Control of Dogs (Scotland) Act 2010: Scottish Government Justice Directorate – Guidance – Update Published:
This update is being issued further to LTBs 444/19 dated 22 July 2019, 553/19 dated 24 September 2019 and 568/19 dated 30 September 2019 which should be read in conjunction with this update LTB.
In 2019, the Scottish Government’s Public Audit and Post-legislative Scrutiny Committee undertook post-legislative scrutiny to assess the effectiveness of the Control of Dogs (Scotland) Act 2010. The Committee’s main conclusions and recommendations strongly supported the written and oral evidence given during televised evidence sessions – given by the CWU National Health, Safety & Environment Officer on behalf of the Union during the inquiry.
The Scottish Government’s Public Audit and Post-legislative Scrutiny Committee concluded that:
- The Control of Dogs (Scotland) Act 2010 has had limited effect in preventing or reducing the number of dog attacks in Scotland.
- The current dog control law is not fit for purpose.
- The Scottish Government undertakes a comprehensive review of all dog control legislation without delay, with a view to introducing modernised, fit for purpose, consolidated dog control legislation.
- In the interim, the Scottish Government should improve the implementation of the 2010 Act.
- 31 Recommendations were made in the Inquiry Report.
Following the Inquiry, the CWU National Health, Safety & Environment Officer met the Scottish Government Minister Ash Denham (Minister for Community Safety) and has subsequently had a number of meetings/discussions with Jim Wilson Scottish Government Justice Directorate/ Head of Communities and Public Services to discuss dog control. Both Ash Denham and Jim Wilson reiterated and emphasised that the Scottish Government is committed to responsible dog ownership to help keep communities safe.
The 2010 Act came into force on 26 February 2011, and statutory guidance was issued ahead of implementation of the legislation. The Guidance is provided in accordance with the duty upon the Scottish Ministers under section 12(1) of the Control of Dogs (Scotland) Act 2010 to issue guidance to local authorities in relation to the exercise of their functions and the functions of authorised officers under the 2010 Act.
The key purpose of the 2010 Act was to promote more responsible ownership of dogs and ensure that dogs which are out of control are brought and kept under control in Scotland. The focus of the legislation continues to be on the “deed not the breed” approach in tackling irresponsible dog ownership.
The Scottish Government considers that as local authorities have had nearly a decade of experience of use in their 2010 Act powers, it is an appropriate time to issue updated guidance that reflects experience and practical use of the legislation. This updated guidance therefore includes examples of best practice of local authorities’ use of their powers.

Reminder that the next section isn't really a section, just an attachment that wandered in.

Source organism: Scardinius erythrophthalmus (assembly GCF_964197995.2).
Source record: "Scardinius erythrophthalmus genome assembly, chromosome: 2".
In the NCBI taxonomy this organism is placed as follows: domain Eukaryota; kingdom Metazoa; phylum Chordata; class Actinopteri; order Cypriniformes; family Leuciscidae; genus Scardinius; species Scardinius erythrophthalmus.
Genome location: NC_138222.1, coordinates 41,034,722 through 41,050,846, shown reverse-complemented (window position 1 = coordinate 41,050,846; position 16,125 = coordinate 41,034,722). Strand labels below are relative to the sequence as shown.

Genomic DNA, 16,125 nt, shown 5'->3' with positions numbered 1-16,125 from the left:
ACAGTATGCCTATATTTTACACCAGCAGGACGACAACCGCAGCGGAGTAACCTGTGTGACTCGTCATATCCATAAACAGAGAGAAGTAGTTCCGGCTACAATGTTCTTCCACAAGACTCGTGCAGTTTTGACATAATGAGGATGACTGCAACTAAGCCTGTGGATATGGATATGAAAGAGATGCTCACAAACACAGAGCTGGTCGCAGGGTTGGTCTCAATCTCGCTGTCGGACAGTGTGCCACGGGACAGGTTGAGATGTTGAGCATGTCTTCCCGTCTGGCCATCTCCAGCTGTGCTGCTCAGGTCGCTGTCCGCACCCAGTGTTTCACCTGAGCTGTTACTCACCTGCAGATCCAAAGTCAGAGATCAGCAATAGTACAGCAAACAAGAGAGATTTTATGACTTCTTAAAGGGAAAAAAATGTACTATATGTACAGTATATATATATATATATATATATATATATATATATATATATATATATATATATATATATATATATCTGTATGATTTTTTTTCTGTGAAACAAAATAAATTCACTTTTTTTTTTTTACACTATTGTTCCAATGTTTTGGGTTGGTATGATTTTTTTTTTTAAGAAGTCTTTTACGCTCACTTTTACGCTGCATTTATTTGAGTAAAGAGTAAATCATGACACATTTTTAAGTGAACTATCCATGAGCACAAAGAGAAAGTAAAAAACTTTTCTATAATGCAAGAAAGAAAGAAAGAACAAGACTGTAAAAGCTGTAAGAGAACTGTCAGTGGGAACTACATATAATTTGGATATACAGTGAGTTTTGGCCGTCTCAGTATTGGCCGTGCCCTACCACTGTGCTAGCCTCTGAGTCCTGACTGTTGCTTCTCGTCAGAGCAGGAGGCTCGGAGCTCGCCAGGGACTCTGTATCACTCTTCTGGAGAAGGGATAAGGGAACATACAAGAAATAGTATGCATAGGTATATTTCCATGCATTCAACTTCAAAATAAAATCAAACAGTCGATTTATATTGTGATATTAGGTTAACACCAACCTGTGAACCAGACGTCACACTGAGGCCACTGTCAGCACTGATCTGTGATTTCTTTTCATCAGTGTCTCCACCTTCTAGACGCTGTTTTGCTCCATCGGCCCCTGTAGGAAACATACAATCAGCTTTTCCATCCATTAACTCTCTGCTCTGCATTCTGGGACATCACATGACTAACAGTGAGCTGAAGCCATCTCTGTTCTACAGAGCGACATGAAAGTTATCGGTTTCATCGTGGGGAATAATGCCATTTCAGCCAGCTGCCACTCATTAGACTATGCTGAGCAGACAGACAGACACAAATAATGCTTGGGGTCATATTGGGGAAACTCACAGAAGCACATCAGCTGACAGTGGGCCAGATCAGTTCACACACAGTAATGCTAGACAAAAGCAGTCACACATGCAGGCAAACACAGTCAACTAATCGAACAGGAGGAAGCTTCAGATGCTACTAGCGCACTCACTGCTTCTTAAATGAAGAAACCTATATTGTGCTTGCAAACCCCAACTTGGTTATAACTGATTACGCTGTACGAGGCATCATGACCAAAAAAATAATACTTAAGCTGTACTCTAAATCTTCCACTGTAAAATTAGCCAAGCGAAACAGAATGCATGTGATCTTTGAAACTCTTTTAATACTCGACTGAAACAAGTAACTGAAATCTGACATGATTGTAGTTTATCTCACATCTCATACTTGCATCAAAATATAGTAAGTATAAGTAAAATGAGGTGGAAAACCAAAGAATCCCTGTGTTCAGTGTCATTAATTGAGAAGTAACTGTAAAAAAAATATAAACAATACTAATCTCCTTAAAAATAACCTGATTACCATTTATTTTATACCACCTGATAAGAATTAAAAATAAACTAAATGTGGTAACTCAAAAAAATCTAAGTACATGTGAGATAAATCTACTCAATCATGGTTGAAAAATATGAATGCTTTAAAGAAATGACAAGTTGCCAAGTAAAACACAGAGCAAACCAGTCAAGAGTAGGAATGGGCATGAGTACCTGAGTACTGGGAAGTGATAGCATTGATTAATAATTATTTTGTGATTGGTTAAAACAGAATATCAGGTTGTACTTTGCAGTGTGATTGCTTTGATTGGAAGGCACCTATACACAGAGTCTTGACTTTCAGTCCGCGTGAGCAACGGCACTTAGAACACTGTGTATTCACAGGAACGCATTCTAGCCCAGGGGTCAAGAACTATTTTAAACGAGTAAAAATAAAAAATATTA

The guidance has been prepared with the assistance and input of the Scottish Government led dog control and dangerous dogs working group, whose members include Police Scotland, REHIS, Society of Chief Environmental Officers, SCSN, National Dog Warden Association and COSLA (Convention of Scottish Local Authorities).
The new updated guidance will be kept under review and should there be any dog control legislative changes during the next parliamentary term, (which continues to be under consideration), the statutory guidance will be subject to further review and update.
Scenario 7 in the guidance makes reference to scenarios where public and private sector workers require access to private property in the course of their duties such as postal workers who deliver mail and BT workers and others and sets out the circumstances whereby overly protective and territorial aggressive behaviour towards the worker by a dog can result in an authorised officer (local authority) serving a ’Dog Control Notice (DCN)’ under section 1 of the 2010 Act. Dog owners must take responsibility to ensure that workers who deliver a vital service for their communities are not subjected to having to deal with threatening or aggressive dogs when undertaking their duties on private property. Dependant on the severity of the incident, e.g., which includes serious, threatening and aggressive behaviour by a dog which is dangerously out of control, and in all cases of physical attack and injury sustained by a dog bite/attack, this must be reported to the Police who will investigate the matter under the provisions of the Dangerous Dogs Act 1991.
A Dog Control Notice (DCN) – is a notice issued by a local authority authorised officer (e.g., a Dog Warden) as a preventative measure, issued to a dog owner whose dog has been found to be aggressive, threatening and not under control. The DCN outlines the measures the owner must take to make sure the dog is controlled in a manner which ensures the safety of others and poses no threat, thereby preventing further incidents and preventing attacks. This could include a requirement to place the dog in secure premises, erect or repair fencing, keeping it inside, keeping the dog on a lead, muzzling the dog, attending and completing suitable training course etc. Failure to comply with a DCN is an offence and can incur a fine of up to £1,000 and the owner can be disqualified from owning/keeping dogs. (As stated above – in cases where a dog is dangerously out of control and injury is sustained by a dog bite/dog attack, the matter is proper to the Police who will investigate the matter under the provisions of the Dangerous Dogs Act 1991).
Further updates will be reported to Branches if and when developments take place.
Scottish Government – Updated Guidance on the Control of Dogs (Scotland) Act 2010 (December 2020)
National Health, Safety & Environment Officer